A U.S. airstrike killed ISIL spokesman and strategist Abu Mohammad al-Adnani on August 30th, 2016. In May, the United States killed Mullah Mohamad Akhtar Mansour, emir of the Taliban. These are just two of the most recent and prominent kills the United States has notched. In addition to high-profile leaders, numerous other jihadists have been the quarry of U.S. drone strikes or special forces raids.
Targeted killing, a term used loosely in press and undefined in international law, can be understood broadly as the premeditated use of lethal force against an individual or group of individuals. The definition is expansive, covering the targeting of senior leadership or ground-level combatants, the use of conventional military force or drone strikes, the goal of force protection overseas or prevention of attacks on the homeland. Despite innovations in the tools used to kill, the practice of targeted killing is nothing new, and it’s not just Americans who do it. To flag just a handful of examples: Israel has killed Palestinian leaders since the 1970s, the Russians (formerly Soviets) targeted Chechen leaders for decades, and Iran hunted Kurdish leaders in the 1990s. For its part, the United States has killed leaders of the Viet Cong, al Qaeda, and the Taliban, among others. Fifteen years after September 11 and the launch of the Global War on Terror, President Obama, mostly through drone strikes against suspected militants in Pakistan, Somalia, Yemen, Libya, Iraq, and now Syria, has approved more targeted killings than any president in modern history.
In short, targeted killing is a popular strategy for states fighting enemies outside their borders. And it’s not hard to see why.
Targeted killing is easy for governments to “sell” to casualty-averse domestic populations because the strategy minimizes risk to their own military personnel. Targeted killing from the air is also pitched by its practitioners as morally preferable to conventional alternatives like ground invasions, which, they argue, would cause much more collateral damage. Finally, the strategy seems to make sense. Targeted killing is believed to operate through three mechanisms: it disrupts terrorist organizations by forcing them to run for cover and replace leaders instead of plot against their enemies, it degrades them by destroying their top talent, and it deters them from plotting additional attacks by raising the perceived costs of doing so.
The logic seems straightforward. And yet, as Max Fisher pointed out a few weeks ago, scholars have struggled to find evidence that targeted killing makes any difference at all. A lack of evidence, though, is not the same as evidence against, and targeted killing is a particularly tough study for three reasons. First, it is implemented at the same time as other counterterrorism strategies, so it is tough to isolate its specific effects. Second, the counterfactual is difficult to estimate — even if terrorist attacks rise, who’s to say that they would not have risen higher in the absence of the targeted killings? And third, what does “effective” even mean? Does targeted killing have to reduce the number or lethality of terrorist attacks to be deemed effective? Attacks against whom? In what geographic radius? Can a reduction in terrorist membership count as effective? What about turning the tide of local public opinion? The metrics for gauging effectiveness of any counterterrorism strategy, targeted killing included, are anything but clear.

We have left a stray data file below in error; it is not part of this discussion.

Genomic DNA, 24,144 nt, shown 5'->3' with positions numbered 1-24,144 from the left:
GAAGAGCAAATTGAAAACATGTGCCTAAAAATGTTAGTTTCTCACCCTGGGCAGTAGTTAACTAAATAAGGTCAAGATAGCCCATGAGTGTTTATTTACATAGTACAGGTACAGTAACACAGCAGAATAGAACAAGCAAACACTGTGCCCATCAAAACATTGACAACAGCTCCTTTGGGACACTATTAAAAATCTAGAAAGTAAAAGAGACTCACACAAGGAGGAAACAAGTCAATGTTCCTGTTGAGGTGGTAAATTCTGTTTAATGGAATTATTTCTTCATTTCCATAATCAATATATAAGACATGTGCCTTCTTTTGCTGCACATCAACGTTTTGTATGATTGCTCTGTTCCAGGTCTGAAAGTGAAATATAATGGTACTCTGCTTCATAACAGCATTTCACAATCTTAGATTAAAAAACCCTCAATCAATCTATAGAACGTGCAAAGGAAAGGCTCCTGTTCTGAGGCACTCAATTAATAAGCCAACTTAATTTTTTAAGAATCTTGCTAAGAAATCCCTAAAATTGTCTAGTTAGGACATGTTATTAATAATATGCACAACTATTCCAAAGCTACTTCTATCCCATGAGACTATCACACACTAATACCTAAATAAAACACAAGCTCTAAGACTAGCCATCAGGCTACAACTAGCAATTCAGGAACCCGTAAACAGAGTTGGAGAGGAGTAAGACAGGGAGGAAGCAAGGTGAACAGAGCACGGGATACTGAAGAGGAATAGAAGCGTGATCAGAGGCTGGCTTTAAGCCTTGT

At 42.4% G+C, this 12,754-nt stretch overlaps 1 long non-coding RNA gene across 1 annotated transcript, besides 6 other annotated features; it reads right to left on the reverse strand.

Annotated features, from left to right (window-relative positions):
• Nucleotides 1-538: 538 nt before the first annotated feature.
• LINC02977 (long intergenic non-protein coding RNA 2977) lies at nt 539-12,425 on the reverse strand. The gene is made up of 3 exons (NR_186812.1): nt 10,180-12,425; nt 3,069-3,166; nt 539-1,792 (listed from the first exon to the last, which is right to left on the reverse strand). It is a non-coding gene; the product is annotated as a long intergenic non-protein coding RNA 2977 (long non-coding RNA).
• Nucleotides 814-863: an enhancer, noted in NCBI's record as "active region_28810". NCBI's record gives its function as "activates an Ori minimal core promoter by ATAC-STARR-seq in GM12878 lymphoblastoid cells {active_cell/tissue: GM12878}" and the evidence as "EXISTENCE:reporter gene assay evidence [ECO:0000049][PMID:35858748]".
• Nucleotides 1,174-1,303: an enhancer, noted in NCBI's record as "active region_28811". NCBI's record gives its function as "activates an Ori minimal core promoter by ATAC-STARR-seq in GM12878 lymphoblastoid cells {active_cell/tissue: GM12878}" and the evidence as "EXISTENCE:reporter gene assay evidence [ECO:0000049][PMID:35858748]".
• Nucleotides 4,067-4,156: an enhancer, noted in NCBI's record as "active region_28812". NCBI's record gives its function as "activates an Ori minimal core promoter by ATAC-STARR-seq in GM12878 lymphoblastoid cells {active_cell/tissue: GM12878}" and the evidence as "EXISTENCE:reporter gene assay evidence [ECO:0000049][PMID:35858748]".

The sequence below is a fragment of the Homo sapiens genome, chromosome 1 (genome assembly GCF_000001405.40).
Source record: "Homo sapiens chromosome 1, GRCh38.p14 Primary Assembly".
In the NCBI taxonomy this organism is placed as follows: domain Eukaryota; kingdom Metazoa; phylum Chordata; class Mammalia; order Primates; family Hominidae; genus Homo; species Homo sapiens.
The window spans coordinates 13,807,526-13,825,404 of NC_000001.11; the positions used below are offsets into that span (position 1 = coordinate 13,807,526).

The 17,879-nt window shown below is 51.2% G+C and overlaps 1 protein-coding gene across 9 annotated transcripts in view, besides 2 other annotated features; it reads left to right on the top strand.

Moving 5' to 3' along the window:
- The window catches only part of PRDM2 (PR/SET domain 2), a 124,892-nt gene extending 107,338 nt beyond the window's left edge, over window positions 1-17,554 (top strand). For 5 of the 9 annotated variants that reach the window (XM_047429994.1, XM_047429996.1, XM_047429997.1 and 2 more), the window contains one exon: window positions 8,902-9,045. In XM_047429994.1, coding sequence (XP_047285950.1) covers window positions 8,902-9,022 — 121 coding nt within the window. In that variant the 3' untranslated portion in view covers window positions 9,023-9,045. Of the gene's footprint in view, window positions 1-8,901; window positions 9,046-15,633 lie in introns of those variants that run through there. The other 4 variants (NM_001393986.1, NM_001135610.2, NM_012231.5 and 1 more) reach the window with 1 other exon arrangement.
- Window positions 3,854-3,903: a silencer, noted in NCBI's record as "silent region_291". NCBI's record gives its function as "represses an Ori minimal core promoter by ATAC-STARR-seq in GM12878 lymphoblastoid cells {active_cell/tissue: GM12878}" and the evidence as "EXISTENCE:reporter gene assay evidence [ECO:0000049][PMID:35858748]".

Targeted killing is an open question because it triggers processes that work in conflicting directions. It triggers mechanisms that work in the intended direction — deterring, degrading, and disrupting terrorist activity — yet at the same time triggers mechanisms that work in the exact opposite direction — radicalizing populations and inciting terrorist escalation. But which direction wins?
In the absence of compelling empirical evidence regarding the relative effect sizes of the mechanisms, it is important to carefully trace the causal logic behind each. The exercise provides a framework for understanding the conditions under which targeted killing would be more likely to fuel terrorist escalation than to reduce it.
Targeted Killing Deters, Degrades, and Disrupts, but How Much?
Deterrence hinges on raising the perceived costs of a certain action so that they outweigh the perceived benefits. Targeted killing certainly imposes costs on terrorist organizations for continued operations, but the benefits remain high: militant groups’ continued survival, hinges on recruiting new members, and groups such as Hamas and ISIL have at times used specific types of violence, such as suicide bombings and broadcasted beheadings, respectively, as recruitment tools. That means that the perceived costs for continued attacks — targeted killings — may very well never outweigh the perceived benefits of continued attacks — bolstering membership (or, to take ISIL at its rhetorical word, destroying the heretics). In short, militant groups have a variety of strong incentives for conducting attacks, all of which should be considered as part of the cost-benefit scale that targeted killing is intended to tip through deterrence.